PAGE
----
Sunday, July 27, 2014

I Wonder

In two weeks and two days, Amelia and Anderson will go to Kindergarten.

As a teacher, I've always claimed that I am not going to be emotional when they go to their first day of school. Instead of being dramatic, I'm going to be happy; happy that they're going to start their independent life, that they're going to be learning, legitimately learning things like addition and subtraction and comprehension. And a happy bonus--no more insane cost of simultaneously putting two kids through private preschool . Let's just say it has been...costly.

As the time gets closer, though, I see why parents get emotional.  It's not that they're sad that their babies are going to school for a whole day every day. It's that going to school means leaving behind a certain part of childhood. It's a definite step up on the staircase of life. It's both exciting--seriously, I'm so excited for them--but so sad that they're at this age. It has passed in the blink of an eye.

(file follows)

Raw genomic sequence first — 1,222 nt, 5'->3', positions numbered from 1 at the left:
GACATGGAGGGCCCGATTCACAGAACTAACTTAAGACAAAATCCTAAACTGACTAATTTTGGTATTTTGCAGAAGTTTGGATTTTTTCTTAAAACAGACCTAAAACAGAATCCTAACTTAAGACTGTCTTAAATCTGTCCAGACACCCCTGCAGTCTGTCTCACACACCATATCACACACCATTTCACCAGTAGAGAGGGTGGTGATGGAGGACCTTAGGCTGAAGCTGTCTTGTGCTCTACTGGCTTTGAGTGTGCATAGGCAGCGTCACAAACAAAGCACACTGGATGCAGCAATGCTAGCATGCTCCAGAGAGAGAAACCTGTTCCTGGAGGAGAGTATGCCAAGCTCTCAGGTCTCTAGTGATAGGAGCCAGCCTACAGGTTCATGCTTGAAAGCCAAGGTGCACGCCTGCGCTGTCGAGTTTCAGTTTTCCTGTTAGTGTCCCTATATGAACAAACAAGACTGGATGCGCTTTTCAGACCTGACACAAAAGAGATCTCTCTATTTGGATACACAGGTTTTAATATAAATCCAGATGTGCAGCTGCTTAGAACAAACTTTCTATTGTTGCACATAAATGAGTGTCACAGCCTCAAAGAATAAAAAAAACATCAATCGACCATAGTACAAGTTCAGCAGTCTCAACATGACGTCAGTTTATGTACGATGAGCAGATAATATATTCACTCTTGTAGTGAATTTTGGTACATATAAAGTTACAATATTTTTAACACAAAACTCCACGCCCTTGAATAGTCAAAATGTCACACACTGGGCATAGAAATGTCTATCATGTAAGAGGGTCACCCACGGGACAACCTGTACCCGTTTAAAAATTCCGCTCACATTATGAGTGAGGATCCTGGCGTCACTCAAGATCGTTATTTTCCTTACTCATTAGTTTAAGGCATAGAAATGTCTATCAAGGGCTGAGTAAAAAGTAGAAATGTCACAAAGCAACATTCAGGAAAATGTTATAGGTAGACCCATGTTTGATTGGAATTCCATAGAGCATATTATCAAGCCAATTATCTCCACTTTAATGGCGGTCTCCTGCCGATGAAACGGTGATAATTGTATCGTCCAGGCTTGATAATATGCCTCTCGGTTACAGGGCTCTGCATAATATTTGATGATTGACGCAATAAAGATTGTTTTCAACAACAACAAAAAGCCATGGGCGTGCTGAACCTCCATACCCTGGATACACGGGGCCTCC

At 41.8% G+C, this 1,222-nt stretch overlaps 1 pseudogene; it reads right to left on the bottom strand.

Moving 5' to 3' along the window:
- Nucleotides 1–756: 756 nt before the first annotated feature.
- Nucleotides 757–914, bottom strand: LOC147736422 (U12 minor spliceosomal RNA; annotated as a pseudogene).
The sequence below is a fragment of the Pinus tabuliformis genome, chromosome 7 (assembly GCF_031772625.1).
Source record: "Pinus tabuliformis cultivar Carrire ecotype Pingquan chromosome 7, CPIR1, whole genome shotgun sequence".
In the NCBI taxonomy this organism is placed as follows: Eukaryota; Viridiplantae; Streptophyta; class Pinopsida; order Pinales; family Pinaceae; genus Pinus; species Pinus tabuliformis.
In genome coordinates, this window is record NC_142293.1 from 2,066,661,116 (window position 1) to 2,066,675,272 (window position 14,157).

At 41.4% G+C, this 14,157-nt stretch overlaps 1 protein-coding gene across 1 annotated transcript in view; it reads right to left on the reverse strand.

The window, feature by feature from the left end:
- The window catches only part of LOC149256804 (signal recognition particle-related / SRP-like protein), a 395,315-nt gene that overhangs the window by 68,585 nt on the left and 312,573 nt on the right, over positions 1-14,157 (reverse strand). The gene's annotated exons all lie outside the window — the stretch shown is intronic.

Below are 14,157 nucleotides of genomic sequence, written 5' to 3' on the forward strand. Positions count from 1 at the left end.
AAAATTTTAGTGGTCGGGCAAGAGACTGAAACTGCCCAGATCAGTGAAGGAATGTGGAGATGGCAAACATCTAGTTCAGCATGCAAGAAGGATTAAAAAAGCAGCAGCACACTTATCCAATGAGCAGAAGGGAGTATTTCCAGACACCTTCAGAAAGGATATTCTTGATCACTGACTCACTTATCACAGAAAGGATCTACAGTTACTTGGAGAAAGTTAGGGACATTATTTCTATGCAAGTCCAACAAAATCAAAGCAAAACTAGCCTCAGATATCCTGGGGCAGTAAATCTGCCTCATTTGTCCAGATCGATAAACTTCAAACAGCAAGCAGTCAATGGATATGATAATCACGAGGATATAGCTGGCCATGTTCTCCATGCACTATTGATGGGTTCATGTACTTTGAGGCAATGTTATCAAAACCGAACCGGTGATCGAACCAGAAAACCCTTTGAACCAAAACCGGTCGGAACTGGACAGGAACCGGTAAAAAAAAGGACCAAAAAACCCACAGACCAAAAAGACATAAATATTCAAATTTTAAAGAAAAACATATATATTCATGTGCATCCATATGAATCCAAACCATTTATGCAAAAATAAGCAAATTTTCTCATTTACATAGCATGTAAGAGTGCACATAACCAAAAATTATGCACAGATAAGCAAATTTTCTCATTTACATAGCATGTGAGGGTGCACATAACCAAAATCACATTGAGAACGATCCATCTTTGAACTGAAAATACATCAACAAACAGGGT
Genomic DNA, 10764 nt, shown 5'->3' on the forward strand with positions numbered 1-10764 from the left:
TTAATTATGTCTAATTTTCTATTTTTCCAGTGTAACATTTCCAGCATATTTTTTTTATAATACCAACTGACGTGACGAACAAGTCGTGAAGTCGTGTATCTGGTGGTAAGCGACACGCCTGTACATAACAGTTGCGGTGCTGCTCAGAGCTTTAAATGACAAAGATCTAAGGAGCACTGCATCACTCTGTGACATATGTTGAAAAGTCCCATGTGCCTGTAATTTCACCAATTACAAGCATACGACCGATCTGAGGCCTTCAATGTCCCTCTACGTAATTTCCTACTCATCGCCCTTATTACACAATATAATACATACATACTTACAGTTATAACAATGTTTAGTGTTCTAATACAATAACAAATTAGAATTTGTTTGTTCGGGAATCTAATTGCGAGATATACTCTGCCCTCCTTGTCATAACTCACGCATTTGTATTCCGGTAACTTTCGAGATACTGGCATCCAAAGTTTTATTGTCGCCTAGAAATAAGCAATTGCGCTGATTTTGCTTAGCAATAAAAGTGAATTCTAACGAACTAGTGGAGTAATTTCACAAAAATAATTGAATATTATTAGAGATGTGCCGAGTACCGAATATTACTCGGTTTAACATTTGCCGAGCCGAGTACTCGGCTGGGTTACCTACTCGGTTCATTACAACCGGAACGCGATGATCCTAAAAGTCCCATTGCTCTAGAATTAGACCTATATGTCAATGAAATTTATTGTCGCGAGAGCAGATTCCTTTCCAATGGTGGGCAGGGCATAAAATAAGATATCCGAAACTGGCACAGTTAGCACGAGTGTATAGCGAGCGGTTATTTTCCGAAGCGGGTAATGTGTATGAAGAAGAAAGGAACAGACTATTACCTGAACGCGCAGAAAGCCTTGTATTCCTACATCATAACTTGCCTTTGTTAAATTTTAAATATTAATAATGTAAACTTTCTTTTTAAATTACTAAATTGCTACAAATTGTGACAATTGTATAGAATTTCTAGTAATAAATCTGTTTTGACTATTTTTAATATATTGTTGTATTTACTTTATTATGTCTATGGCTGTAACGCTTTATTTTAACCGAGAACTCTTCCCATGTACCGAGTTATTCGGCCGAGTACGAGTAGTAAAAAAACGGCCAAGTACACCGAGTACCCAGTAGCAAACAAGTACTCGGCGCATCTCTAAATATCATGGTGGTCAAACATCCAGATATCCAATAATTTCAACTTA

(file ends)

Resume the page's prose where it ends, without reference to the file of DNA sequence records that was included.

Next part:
I've been watching them lately through this new lens, the lens of a burgeoning educational career. I've been listening to their words, watching their interactions with others and thinking about how who they have become over the last five years is going to translate into becoming a part of the classroom community. Classrooms truly are little mini communities--they are a child's first taste of the real world outside of their home. There is an economy, and laws complete with punishments for infractions.  And most importantly, their is a social system that EXACTLY mimics the outside grown-up world.  There are first friends, and first enemies, and the realization that despite not always liking every request or every peer, being respectful and responsible leads to a happy life. So, I've been watching, and thinking, taking it all in. Wondering how they will do.